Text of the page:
Throughout the rest of my teacher training, I answered that question during a process of thorough de-conditioning. I had to unlearn what I had been told in order to learn the truth about my practice. I learned that I had become dependent upon the hot room and its mirrors as the “only” circumstances in which I could have experience a “legitimate” practice; I had developed a dependency on an external validator for what is, in truth, a wholly internal and personal practice. I could go on about the glaring lack of peer reviewed scientific evidence to support the supposed benefits of practicing yoga in the hot room or the existing evidence that outlines the very real dangers of practicing in the hot room, but I’ll save that for another blog entry (oh yesssss)… Instead, I want to talk simply about the concept of dependency on such a specific and constructed environment in order to practice what must be inherently free of such restrictions in order to truly blossom and evolve, to be claimed as one’s own.
What brought me to this idea was a conversation I had over lunch with an old friend from university. Over the years, we haven’t been able to keep in touch much but, through the wonders of social media, I know her to be at least a casual yogi. When she arrived late and sat down in an obvious fluster, she vented about the massive levels of pressure she was experiencing in her life due to an upcoming career change that would take her to live in another country. She complained that she felt overwhelmed and was experiencing constant aches, pains and migraines. Her massive levels of stress were outwardly apparent, visible in how she was holding herself; her body language gave away her distressed mind state, no words necessary. I listened and then asked with polite concern, if she had been doing her yoga… “No, I haven’t,” she sulked. “I need to go back to YogaPopular* for Melanie’s* detoxification yoga.”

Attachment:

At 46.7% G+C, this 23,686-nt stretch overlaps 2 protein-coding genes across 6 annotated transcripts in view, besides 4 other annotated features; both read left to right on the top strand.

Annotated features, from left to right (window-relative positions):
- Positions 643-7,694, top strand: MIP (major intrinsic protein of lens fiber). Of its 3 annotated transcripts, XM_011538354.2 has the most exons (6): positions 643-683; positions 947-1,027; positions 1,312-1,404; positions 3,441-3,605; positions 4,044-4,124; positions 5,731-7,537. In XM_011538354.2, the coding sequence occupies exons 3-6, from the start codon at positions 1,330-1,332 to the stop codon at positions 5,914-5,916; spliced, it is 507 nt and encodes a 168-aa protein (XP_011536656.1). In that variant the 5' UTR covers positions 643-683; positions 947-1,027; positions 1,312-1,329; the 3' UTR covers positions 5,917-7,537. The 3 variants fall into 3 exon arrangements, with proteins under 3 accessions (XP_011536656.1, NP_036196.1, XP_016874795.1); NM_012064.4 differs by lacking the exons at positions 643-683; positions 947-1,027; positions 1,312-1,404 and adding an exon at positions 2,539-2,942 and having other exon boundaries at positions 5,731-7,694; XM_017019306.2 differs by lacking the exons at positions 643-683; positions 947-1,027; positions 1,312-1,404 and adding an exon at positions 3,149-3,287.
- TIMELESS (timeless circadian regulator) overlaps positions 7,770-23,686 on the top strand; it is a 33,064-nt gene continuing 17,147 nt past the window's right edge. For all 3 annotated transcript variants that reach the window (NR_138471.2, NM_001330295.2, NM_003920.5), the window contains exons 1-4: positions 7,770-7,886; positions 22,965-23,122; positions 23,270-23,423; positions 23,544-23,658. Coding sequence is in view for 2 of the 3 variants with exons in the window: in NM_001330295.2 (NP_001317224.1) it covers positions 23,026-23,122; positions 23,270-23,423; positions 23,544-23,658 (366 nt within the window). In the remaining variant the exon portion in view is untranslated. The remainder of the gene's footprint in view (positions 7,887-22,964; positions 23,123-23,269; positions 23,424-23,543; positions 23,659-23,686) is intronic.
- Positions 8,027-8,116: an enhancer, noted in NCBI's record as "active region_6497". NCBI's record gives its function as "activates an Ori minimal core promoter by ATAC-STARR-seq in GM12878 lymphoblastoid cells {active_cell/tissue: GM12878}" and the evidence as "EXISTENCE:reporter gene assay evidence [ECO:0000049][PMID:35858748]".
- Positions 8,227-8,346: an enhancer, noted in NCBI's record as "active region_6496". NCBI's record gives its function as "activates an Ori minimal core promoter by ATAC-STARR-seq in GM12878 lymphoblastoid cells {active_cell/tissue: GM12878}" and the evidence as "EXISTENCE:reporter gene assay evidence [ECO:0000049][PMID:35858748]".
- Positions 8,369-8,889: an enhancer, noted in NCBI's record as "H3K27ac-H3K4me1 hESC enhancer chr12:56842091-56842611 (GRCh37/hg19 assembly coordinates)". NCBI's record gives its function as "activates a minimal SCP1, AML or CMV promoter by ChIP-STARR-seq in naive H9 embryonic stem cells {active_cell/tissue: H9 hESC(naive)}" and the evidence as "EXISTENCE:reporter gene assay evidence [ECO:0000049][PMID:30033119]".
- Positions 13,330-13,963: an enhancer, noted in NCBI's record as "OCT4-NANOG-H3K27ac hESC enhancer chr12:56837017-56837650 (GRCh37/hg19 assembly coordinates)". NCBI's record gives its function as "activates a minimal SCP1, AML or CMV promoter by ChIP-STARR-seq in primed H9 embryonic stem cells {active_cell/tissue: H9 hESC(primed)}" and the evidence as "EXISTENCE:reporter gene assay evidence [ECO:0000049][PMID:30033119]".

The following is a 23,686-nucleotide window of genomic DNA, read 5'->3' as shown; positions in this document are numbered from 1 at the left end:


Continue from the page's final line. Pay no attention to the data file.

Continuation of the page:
I was barely able to contain a snort scoff (you know the one) at the concept of “detoxification yoga” — another marketing strategy; rest assured, ALL yoga is detoxifying — duuuuhhhhhhh. (I’ll save that salt for another blog entry.) “Well, I don’t care if it’s detoxication yoga, but I think any yoga would be helpful,” I replied, casually sipping my green tea in the sunshine, feeling a comfortable sense of confidence, little to no stress evident in my body language. I doooooo my yoga, insert smug self satisfaction.
“No,” she states bluntly. “I need the hot room to cope with my pain.” Hmmmm… I pause and genuinely consider her statement; I recognize I’m in no place to tell her what she needs or doesn’t need because, truth be told, there’s no way for me to know what her pain feels like.
“Okay, but — how often are you actually able to get to the hot room?” I pause again before continuing, taking a moment just to evaluate my friend’s level of receptivity to my comment. Her face reads as though she’s acknowledging the truth in my question. The answer is apparent: not nearly often enough. “What if you just got on your mat at home? I understand that you enjoy the hot room, but if it’s limiting your ability to practice…” I don’t fini